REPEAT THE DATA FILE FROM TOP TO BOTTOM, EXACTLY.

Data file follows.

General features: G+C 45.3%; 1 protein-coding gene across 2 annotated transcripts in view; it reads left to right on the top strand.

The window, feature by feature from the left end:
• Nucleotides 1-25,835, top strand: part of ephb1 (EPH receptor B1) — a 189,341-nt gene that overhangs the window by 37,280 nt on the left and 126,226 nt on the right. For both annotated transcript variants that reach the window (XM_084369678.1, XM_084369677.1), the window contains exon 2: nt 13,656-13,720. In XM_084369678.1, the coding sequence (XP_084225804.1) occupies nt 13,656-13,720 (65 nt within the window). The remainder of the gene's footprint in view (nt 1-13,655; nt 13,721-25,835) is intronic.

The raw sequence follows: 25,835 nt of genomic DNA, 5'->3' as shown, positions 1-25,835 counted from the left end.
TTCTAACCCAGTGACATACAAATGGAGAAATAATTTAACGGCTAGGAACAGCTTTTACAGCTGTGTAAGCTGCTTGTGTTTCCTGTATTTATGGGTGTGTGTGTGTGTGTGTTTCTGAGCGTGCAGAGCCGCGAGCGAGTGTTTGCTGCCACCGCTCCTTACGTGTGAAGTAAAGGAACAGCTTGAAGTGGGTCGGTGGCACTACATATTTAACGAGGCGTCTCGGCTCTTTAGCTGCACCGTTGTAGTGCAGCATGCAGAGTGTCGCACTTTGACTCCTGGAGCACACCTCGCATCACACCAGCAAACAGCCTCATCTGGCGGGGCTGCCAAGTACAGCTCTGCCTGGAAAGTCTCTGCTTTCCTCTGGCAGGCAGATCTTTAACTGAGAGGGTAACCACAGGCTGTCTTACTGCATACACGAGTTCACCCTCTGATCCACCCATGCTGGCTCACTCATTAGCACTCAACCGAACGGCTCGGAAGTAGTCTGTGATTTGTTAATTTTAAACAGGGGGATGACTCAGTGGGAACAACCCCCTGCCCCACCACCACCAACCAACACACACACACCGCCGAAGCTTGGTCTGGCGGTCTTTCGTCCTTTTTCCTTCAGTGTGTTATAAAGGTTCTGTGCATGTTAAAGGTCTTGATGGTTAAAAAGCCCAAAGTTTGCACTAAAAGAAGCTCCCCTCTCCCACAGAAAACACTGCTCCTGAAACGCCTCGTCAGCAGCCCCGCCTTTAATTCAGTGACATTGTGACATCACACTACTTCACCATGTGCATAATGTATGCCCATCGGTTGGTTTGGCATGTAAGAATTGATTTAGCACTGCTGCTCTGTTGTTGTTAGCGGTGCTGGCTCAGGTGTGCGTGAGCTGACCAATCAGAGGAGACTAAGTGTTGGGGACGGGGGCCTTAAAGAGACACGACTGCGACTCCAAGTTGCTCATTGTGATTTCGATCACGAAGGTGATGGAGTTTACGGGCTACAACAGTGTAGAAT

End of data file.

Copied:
General features: G+C 45.3%; 1 protein-coding gene across 2 annotated transcripts in view; it reads left to right on the top strand.

The window, feature by feature from the left end:
• Nucleotides 1-25,835, top strand: part of ephb1 (EPH receptor B1) — a 189,341-nt gene that overhangs the window by 37,280 nt on the left and 126,226 nt on the right. For both annotated transcript variants that reach the window (XM_084369678.1, XM_084369677.1), the window contains exon 2: nt 13,656-13,720. In XM_084369678.1, the coding sequence (XP_084225804.1) occupies nt 13,656-13,720 (65 nt within the window). The remainder of the gene's footprint in view (nt 1-13,655; nt 13,721-25,835) is intronic.

The raw sequence follows: 25,835 nt of genomic DNA, 5'->3' as shown, positions 1-25,835 counted from the left end.
TTCTAACCCAGTGACATACAAATGGAGAAATAATTTAACGGCTAGGAACAGCTTTTACAGCTGTGTAAGCTGCTTGTGTTTCCTGTATTTATGGGTGTGTGTGTGTGTGTGTTTCTGAGCGTGCAGAGCCGCGAGCGAGTGTTTGCTGCCACCGCTCCTTACGTGTGAAGTAAAGGAACAGCTTGAAGTGGGTCGGTGGCACTACATATTTAACGAGGCGTCTCGGCTCTTTAGCTGCACCGTTGTAGTGCAGCATGCAGAGTGTCGCACTTTGACTCCTGGAGCACACCTCGCATCACACCAGCAAACAGCCTCATCTGGCGGGGCTGCCAAGTACAGCTCTGCCTGGAAAGTCTCTGCTTTCCTCTGGCAGGCAGATCTTTAACTGAGAGGGTAACCACAGGCTGTCTTACTGCATACACGAGTTCACCCTCTGATCCACCCATGCTGGCTCACTCATTAGCACTCAACCGAACGGCTCGGAAGTAGTCTGTGATTTGTTAATTTTAAACAGGGGGATGACTCAGTGGGAACAACCCCCTGCCCCACCACCACCAACCAACACACACACACCGCCGAAGCTTGGTCTGGCGGTCTTTCGTCCTTTTTCCTTCAGTGTGTTATAAAGGTTCTGTGCATGTTAAAGGTCTTGATGGTTAAAAAGCCCAAAGTTTGCACTAAAAGAAGCTCCCCTCTCCCACAGAAAACACTGCTCCTGAAACGCCTCGTCAGCAGCCCCGCCTTTAATTCAGTGACATTGTGACATCACACTACTTCACCATGTGCATAATGTATGCCCATCGGTTGGTTTGGCATGTAAGAATTGATTTAGCACTGCTGCTCTGTTGTTGTTAGCGGTGCTGGCTCAGGTGTGCGTGAGCTGACCAATCAGAGGAGACTAAGTGTTGGGGACGGGGGCCTTAAAGAGACACGACTGCGACTCCAAGTTGCTCATTGTGATTTCGATCACGAAGGTGATGGAGTTTACGGGCTACAACAGTGTAGAAT